Values are presented as the mean SD. Different lowercase letters indicate statistically
signicant differences (p < 0.05). D. Relative mRNA expression of Prophenoloxidase
(proPo) of the shrimp Litopenaeus vannamei fed with diets supplemented with Apple
Cider Vinegar (ACV) and Propionic acid (PA). The values are presented as mean SD.
Different lowercase letters indicate statistically signicant differences (p < 0.05).

69

supplemented with PrimaLac showed signicantly higher expression level of Pen-3a in comparison with the control group. Cell wall
component from multi-strain probiotic (PrimaLac) such as lipopolysaccharides and peptidoglycans stimulate expression level of
Pen-3a in shrimp. Conversely, injection of lipopolysaccharide
inhibited the expression of Pen level in white shrimp [4]. Also,
white shrimp fed with b-1,3-glucan diets down-regulated Pen-3
gene after 6 and 12 h feeding [44]. Pen-3a might be a powerful
antibacterial protein which plays a role in innate immunity in
penaeid shrimp. An et al. [40] reported that MjPen-II demonstrated
antibacterial activity against both Gram positive and Gram negative
bacteria in kuruma shrimp (Marsupenaeus japonicus). On other
study suggested that, Pen 3 mRNA expression was up regulated
after microbial challenge with Vibrio parahemolyticus [41]. The upregulation of penaeidin mRNA expression increases young haemocytes which are actively expressing penaeidin genes in the
circulating haemocyte population, resulting in an enhancing
phagocytosis and agglutination [4].
The proPo system is a strong regulated defense mechanism that
is involved in biosynthesis of melanin and production of toxic intermediates for pathogenic [45]. Also, proPO was rst introduced in
the freshwater craysh Pacifastacus leniusculus in 1995 [46]. The
prophenoloxidase activating system (proPOAS) is an efcient non
self-recognition system which consists of several important proteins including proPo, pattern-recognition proteins (PRPs), serine
protease (SP), and serine protease inhibitors (serpins). The proPO, is
inactive proenzyme of phenoloxidase (PO) [47]. According to the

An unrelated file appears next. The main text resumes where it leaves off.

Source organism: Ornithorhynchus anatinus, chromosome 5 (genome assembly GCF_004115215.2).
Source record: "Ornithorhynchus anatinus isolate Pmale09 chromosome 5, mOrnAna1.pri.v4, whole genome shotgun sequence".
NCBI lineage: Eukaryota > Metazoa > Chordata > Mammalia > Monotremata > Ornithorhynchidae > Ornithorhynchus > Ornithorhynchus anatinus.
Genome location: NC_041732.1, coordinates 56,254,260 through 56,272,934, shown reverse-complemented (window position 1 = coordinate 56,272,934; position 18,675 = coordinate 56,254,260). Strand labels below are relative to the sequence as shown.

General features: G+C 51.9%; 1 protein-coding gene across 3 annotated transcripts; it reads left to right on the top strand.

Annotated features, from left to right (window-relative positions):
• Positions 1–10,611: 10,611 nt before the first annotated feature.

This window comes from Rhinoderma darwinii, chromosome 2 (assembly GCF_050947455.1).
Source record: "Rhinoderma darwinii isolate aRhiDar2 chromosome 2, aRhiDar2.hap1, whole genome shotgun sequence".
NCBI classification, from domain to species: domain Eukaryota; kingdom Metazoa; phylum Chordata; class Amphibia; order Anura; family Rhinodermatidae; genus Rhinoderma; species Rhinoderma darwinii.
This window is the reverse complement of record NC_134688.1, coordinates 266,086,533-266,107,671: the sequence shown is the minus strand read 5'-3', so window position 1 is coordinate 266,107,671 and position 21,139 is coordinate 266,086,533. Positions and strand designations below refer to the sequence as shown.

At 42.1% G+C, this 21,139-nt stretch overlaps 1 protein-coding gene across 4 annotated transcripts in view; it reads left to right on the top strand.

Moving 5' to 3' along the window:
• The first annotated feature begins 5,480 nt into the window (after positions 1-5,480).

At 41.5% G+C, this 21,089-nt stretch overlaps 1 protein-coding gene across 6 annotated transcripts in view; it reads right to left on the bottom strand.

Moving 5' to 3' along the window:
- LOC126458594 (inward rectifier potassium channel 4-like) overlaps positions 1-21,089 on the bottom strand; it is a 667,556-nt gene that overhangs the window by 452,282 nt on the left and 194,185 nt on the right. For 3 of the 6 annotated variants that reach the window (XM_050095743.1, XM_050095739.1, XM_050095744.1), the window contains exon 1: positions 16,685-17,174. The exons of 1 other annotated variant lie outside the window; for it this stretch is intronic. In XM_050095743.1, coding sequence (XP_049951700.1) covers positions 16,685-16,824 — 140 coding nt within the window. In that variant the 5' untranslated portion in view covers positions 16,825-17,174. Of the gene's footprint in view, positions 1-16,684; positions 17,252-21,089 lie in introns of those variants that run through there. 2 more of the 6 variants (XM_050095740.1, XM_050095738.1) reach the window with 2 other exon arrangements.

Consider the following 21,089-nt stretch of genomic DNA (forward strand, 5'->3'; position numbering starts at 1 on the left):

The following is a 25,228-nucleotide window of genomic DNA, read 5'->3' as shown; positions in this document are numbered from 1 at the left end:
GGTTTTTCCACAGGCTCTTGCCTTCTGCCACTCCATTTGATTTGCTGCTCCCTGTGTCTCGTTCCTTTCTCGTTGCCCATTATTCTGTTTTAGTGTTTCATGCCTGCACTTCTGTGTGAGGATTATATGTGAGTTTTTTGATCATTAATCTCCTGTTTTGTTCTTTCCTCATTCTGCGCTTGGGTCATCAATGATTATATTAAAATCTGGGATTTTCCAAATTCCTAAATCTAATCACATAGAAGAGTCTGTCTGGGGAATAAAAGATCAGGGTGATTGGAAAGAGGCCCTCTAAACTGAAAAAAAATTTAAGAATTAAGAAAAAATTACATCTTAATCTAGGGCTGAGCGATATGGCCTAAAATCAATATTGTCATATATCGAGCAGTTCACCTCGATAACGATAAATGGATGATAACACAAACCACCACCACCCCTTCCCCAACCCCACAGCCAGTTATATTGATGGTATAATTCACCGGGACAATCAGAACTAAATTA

other investigations two types proPo genes was cloned and
described from the species L. vannamei and Penaeus monodon
[48,49]. Relative expression of proPo, signicantly increased in
ACV and PA treatments during the treatment period. The proPO
activity response to immune stimulants such as, probiotic (PrimaLac and Lactobacillus plantarum), lipopolysacharide and Sargassum
wightii has previously been reported in L. vannamei and Penaeus
monodon [3,4,46,50]. These results demonstrated that dietary ACV
and PA administration could enhance PO activity resulting from
advancement the gene transcription and translation of proPOs in
L. vannamei. In agreement with our results, some researchers has
shown that, shrimps fed with the diet containing organic acids
blend showed enhanced PO activity and consequently led to higher
survival against Vibrio harveyi [2,5]. Amparyup et al. [48] and Chiu
et al. [46] reported up regulation of proPo expression increased
resistance to Vibrio alginolyticus. Furthermore, another study reported up regulation of proPo in shrimp fed with Bacillus subtilis
diets compared to the control group after challenge with V. harveyi
[20]. In contrast, based on some investigations proPo expression
was down regulated in shrimps challenged with white spot syndrome virus (WSSV) [51,52] and necrotizing hepatopancreatitis
bacterium after 24 days [53]. Similarly, ProPo expression was down
regulated and caused raised Penaeus monodon mortality following
V. harveyi infection [54]. So, the expression and regulation of proPo
of shrimps were signicantly related to the diet administration,
environmental changes and pathogens challenge. Previous studies
demonstrated that organic acids led to improved resistance of
shrimp to pathogens [2,5,11]. This led to the hypothesis that they
contribute to regulate the AMPs secration of shrimp and maintained or increased the immune response of shrimp. However, little
information is available about the molecular mechanisms of
organic acid on immune related genes of shrimp.
5. Conclusion
The present study revealed that ACV and PA diets had no
benecial effects on growth performance in the stage of rearing
evaluated in this study (10e14 g). Furthermore, transcriptomic

70

S. Pourmozaffar et al. / Fish & Shellsh Immunology 60 (2017) 65e71

study demonstrated up-regulation of Lys, Pen-3a and proPo genes


expression in shrimp fed ACV and PA diets. Though, dietary ACV
decreased Cru gene expression but PA diet showed a remarkable
increase of Cru mRNA level. Further investigations are required to
better understand roles of ACV in different immune response
procedures in shrimp.
Acknowledgments
The authors would like to thank the staff at Aquaculture Lab of
Gorgan University of Agricultural Sciences and Natural Resources
for their kind help during the study.